Muay Thai Kickboxing: Muay Thai originated in Thailand. Muay Thai became noticed during the reign of King Naresuan, around 1560 A.D. Captured during a battle with Myanmar, King Naresuan, reputed to be the most skilled unarmed combatant in the Kingdom, was given the opportunity to fight for his freedom. After discarding Myanmar's most skilled fighters, one by one, King Naresuan returned to his homeland to a hero's welcome and Muay Thai was dubbed a national sport. Muay Thai involves boxing techniques, hard kicking, and knee and elbow strikes. Low kicks to the thighs are a very distinguishing technique used frequently in Muay Thai.
Sambo: Sambo is a Russian art of wrestling, which involves throws, joints locks, chokes, and hold downs. Sambo is divided into two categories: a) sport and b) combat (a series of vital grips of self-defense against an armed attack). The latter category is highly recommended by a little instruction booklet published by the Ministry of Defense of the USSR, and in this pamphlet it is stated that "the sport category enforced by these elements /combat techniques/ becomes a powerful means in the hands of the sportsman for the defense of his homeland as well as for his own personal protection."
Tae Kwon Do: Tai kwon do is a Korean art, roughly translated it means "the way of hand and foot". Korean art of unarmed combat that is based on the earlier form of Korean self-defense known as tae kyon. The name tae kwon do was officially adopted for this martial art in 1955 after that name had been submitted by the South Korean general Choi Hong Hi, the principal founder of tae kwon do. Tae kwon do is characterized by the extensive use of high standing and jump kicks as well as punches and is practiced for sport, self-defense, and spiritual development. Training in tae kwon do is carried out by learning individual techniques of kicking, punching, and blocking, which are practiced in combined series of techniques in traditional sets known as hyung. Students also practice basic sparring combinations (id-bo tueryon, "one-step sparring"); these are short, set sequences of attack and counter practiced between partners, after which the students may practice free sparring as opponents. In sparring, blows are stopped just short of contact. Tae kwon do is practiced as a sport by awarding points to correctly executed techniques during free sparring or by judging the quality of performed hyung.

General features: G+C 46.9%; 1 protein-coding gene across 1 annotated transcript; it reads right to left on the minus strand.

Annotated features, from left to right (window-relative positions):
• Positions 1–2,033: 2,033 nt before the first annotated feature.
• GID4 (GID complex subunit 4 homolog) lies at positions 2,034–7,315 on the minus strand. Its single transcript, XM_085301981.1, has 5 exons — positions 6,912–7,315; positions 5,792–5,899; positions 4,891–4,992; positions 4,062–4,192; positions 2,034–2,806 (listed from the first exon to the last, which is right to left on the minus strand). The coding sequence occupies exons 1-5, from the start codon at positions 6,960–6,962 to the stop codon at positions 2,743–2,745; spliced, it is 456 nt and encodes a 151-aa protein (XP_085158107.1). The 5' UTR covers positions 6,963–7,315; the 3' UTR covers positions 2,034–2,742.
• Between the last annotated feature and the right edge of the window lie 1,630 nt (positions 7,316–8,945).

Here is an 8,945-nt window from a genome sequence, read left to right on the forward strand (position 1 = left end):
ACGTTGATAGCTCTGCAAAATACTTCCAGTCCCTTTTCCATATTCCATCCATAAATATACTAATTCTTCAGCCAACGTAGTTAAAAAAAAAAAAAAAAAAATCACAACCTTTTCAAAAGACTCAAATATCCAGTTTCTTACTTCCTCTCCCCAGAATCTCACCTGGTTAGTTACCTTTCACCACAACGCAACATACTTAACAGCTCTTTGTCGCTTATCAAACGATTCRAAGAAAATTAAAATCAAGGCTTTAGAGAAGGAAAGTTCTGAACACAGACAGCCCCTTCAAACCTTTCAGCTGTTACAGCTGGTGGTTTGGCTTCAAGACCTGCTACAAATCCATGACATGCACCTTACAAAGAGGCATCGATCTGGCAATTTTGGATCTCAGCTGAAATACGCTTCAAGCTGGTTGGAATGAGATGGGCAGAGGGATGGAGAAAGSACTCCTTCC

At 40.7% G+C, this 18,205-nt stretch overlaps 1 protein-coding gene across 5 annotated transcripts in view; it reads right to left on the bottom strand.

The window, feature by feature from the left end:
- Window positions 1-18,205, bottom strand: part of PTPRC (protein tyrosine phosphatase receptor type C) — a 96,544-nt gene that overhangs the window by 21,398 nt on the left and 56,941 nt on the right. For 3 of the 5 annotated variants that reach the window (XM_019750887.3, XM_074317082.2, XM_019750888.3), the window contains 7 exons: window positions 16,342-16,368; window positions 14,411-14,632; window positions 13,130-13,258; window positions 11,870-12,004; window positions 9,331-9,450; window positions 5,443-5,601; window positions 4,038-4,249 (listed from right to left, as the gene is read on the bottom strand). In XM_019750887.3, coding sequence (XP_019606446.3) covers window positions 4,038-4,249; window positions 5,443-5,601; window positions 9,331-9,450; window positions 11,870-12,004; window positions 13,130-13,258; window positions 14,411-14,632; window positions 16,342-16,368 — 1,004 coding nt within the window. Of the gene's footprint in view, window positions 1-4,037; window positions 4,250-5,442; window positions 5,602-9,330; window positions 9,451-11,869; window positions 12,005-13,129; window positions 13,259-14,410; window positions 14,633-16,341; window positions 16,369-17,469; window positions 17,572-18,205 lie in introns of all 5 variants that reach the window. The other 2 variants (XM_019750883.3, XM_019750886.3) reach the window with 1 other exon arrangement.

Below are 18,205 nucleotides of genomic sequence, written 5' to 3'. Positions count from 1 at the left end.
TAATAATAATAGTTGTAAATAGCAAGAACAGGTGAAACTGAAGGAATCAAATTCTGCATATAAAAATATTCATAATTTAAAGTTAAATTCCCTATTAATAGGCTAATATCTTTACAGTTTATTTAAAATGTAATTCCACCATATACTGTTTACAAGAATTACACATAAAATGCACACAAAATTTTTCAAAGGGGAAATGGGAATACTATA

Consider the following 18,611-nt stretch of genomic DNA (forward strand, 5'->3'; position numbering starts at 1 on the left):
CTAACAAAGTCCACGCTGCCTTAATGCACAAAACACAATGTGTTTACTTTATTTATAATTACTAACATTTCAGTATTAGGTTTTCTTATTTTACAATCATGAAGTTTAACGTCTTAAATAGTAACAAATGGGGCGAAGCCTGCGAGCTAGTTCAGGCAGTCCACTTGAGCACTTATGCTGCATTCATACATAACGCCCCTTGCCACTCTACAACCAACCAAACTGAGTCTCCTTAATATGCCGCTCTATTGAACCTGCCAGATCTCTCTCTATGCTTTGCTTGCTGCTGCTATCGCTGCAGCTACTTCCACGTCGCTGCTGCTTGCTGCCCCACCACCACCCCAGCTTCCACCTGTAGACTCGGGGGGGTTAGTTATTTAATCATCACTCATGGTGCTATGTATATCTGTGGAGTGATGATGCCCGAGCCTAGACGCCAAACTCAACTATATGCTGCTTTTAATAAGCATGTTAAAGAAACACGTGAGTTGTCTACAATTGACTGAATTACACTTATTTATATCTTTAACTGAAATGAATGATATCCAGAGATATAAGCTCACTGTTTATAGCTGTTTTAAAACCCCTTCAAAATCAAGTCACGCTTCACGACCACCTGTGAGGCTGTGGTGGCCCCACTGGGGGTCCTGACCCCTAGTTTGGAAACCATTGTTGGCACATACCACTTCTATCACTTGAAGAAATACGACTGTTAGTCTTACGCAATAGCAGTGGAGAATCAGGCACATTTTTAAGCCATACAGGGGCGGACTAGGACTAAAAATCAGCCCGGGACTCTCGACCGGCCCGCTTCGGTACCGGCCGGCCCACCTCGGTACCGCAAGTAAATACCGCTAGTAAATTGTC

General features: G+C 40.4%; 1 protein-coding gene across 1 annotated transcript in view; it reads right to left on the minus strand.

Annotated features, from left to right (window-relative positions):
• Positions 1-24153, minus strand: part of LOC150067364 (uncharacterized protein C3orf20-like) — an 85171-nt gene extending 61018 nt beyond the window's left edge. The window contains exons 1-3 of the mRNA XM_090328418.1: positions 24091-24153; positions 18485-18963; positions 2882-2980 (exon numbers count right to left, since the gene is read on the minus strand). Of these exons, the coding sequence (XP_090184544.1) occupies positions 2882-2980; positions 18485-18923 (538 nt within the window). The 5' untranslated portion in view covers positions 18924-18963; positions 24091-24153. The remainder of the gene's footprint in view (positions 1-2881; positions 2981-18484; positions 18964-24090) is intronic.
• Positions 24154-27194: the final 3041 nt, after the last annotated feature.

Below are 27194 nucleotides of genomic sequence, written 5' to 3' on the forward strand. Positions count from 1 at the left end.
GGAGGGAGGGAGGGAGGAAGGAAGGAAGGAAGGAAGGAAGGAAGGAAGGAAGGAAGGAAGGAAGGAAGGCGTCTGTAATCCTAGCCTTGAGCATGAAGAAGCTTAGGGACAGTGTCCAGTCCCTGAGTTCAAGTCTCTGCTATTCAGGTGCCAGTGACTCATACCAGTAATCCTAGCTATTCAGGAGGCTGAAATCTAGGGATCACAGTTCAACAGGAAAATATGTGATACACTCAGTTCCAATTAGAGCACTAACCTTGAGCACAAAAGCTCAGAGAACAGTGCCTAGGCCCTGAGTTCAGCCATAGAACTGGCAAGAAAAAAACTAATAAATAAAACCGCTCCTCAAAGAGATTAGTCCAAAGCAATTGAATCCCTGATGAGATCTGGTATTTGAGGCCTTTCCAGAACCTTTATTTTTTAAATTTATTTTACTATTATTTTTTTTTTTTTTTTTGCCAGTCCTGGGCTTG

Tai Chi: Tai Chi is a Chinese internal martial art, in english Tai Chi has two meanings one is "Supreme Ultimate Fist" the other is "Peaceful Energy". This duel and opposite meaning symbolize the Yin-Yang aspect of Tai Chi. By an internal art I mean that it focuses on inner chi power instead of external physical power. Tai Chi is a slow moving, graceful art in which it's dance like quality hides it's combative origins. Tai Chi was originally practice by the Chinese peasantry, because the practice of martial arts was outlawed in ancient China and they needed a way to protect themselves from not only bandits but cruel Chinese warlords and warriors. The main purpose of Tai Chi is to gradually build one's internal energy, know as chi in Chinese and ki in Japanese. When you do this you discover how soft can over come hard, and how energy can overcome brute force.